6 takeaways from Ky House special elections

by , @Joe_Gerth –

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(Photo: Adam Beam, AP)

Here are some takeaways after Democrats won three of four special elections on Tuesday, preventing Republicans from taking control of the House.

House pace on Gov. Matt Bevin’s budget likely to continue:  On Monday, Bevin took to Facebook to suggest in a video that the House was wasting time on passing his budget, questioning why there was no one in the chamber at 11 a.m. on a Monday. (Both it and the GOP-controlled Senate regularly convene at 4 p.m. on Mondays.) Speaker Greg Stumbo, D-Prestonsburg, said in an impromptu news conference later that the House has been working hard on the bill – but in the Capitol Annex, not on the House floor. With Stumbo’s majority increased, Bevin’s video is not likely to speed up the process.

Fall elections will be key:  Democrats now hold a 53-47 majority, and Republicans will push again to wrest control of the House from the Democrats in a year that national politics is likely to help them in the state. That said, Stumbo has argued that many Democrats up for re-election are known well by their constituents and because of that are inoculated from the effects of a strong GOP bias at the top of the ticket.

Democrats claim victories are a repudiation of Gov. Matt Bevin and his policies: The Democrats claim Bevin’s policies are extreme. The key issue Democrats will use the wins to push back on will be Bevin’s budget, which includes across-the-board 9 percent cuts. “Senate and House Republicans are going to start running away as fast as they can from Bevin’s budget,” said Democratic consultant Matt Erwin. Look for Democrats to use these proposed cuts and their effects on everything from schools to social services when they campaign in the fall.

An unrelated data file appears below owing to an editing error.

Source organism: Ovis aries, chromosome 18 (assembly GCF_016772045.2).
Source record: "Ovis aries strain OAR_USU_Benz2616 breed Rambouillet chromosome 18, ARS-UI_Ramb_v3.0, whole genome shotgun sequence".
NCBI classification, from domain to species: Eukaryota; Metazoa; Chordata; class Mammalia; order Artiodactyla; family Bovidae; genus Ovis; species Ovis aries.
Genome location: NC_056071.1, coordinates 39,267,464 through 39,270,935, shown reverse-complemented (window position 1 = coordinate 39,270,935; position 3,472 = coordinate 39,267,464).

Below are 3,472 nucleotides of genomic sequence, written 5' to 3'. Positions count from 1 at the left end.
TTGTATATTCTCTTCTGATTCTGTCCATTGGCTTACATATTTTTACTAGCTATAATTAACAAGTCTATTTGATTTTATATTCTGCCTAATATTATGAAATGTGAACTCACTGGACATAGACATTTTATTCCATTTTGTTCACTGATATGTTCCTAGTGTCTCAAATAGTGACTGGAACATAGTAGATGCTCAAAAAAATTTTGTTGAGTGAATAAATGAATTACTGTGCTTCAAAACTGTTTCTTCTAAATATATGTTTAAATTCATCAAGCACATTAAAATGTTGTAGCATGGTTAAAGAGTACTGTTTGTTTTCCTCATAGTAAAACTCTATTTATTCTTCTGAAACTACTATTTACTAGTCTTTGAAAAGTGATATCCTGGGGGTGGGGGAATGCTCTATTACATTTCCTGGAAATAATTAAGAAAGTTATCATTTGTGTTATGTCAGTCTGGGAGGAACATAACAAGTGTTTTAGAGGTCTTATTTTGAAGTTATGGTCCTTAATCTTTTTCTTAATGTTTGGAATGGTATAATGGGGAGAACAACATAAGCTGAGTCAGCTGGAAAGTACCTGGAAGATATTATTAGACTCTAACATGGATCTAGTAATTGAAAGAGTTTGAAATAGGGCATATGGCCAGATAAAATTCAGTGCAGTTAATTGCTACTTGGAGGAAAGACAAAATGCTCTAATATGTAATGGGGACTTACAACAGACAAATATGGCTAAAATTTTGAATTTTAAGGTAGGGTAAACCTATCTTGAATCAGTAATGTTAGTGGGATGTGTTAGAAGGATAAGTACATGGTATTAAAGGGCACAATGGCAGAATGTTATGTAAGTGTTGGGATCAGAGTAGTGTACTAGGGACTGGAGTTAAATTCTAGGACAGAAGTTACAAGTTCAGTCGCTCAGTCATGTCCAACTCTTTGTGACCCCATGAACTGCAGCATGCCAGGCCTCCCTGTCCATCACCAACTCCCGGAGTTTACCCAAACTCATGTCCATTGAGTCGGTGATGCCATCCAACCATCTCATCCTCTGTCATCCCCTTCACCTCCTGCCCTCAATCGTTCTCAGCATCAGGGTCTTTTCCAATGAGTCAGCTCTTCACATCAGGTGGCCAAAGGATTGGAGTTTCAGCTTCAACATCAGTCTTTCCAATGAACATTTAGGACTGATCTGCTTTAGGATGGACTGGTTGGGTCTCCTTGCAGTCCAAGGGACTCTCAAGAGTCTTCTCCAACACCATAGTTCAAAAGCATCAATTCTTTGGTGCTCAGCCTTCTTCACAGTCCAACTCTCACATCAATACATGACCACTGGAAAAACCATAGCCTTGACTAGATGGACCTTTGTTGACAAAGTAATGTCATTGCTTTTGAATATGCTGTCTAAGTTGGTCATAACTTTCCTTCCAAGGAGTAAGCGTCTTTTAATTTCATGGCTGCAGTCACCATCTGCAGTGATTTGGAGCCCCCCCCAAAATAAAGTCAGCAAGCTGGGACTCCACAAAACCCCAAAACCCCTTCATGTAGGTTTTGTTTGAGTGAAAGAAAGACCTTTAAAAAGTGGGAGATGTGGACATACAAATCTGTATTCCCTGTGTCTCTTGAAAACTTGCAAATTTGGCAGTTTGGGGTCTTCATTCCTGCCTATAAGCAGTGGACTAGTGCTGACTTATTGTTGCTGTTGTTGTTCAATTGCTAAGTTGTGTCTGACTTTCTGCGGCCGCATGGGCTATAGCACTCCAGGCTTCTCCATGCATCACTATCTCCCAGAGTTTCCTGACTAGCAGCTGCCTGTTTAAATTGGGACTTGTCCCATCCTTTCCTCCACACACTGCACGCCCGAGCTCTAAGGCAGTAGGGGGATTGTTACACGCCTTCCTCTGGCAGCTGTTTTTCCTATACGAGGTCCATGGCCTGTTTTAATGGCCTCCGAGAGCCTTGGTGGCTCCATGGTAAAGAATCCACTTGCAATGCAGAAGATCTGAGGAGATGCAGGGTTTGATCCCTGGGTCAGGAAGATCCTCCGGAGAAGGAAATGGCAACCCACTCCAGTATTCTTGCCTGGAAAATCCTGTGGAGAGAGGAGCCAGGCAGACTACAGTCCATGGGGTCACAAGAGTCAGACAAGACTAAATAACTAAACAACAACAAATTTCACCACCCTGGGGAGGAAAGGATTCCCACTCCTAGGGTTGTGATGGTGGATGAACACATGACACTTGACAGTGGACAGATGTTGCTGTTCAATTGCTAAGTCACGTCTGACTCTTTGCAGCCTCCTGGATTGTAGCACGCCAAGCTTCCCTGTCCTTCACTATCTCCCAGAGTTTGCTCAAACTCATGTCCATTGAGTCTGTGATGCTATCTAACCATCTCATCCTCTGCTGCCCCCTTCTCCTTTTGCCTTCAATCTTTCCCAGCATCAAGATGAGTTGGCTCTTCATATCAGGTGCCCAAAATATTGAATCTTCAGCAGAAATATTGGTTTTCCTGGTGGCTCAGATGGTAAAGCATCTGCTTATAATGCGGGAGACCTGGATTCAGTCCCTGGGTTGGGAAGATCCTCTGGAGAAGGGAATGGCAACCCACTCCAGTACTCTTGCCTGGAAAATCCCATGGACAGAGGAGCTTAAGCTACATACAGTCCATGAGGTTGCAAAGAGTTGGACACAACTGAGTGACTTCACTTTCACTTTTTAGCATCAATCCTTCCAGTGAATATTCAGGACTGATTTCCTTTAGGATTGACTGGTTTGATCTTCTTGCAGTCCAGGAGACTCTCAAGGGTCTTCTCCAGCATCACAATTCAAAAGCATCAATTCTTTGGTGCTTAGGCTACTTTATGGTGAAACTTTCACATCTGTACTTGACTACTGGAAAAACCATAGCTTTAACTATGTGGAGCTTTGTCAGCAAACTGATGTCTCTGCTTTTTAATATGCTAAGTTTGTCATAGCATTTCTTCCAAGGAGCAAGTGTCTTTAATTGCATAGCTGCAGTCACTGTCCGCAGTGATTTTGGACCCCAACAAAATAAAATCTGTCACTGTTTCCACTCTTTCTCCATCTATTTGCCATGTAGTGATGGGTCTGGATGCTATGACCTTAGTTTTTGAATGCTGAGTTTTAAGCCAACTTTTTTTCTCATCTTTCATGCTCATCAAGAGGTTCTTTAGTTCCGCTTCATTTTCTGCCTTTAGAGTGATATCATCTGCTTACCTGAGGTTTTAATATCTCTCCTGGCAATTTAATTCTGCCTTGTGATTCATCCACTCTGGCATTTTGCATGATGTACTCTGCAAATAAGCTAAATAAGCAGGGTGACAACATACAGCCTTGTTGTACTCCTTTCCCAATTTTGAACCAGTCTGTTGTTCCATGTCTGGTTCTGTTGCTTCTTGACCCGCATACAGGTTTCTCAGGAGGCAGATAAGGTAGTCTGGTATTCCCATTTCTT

Labor unions were a factor: Conventional wisdom is that much of the bite has been taken away from the state’s labor unions as voters more and more cast ballots on social issues rather than their pocketbooks. But with the GOP nearing a takeover of the House and promising to pass so-called “right-to-work” legislation – which would allow people to work in union shops without paying union dues or representation fees – the unions were energized, especially in northeastern Kentucky where voters witnessed what has gone on in West Virginia with passage of such laws.

President Barack Obama is not toxic everywhere: The day before the special elections, the Democratic National Committee sent out a robocall to Democrats in Kentucky’s 8th District with Obama’s voice telling them they should go out and vote for Jeffrey Taylor. They listened, pushing Taylor to a 1,025-vote victory. Such a strategy likely wouldn’t have worked in Pike County, but it certainly didn’t hurt in Christian County, which has a sizable African-American vote.

Would a better GOP effort to turn out Saturday caucus vote have helped?  The Republicans didn’t spend money to publicize Saturday’s presidential caucus, but they used it to try to whip up turnout for the special elections. However, with only 17.9 percent of registered Republicans coming out for the caucus, it limited the number of voters they could reach.

Reporter Joseph Gerth can be reached at (502) 582-4702 or jgerth@courier-journal.com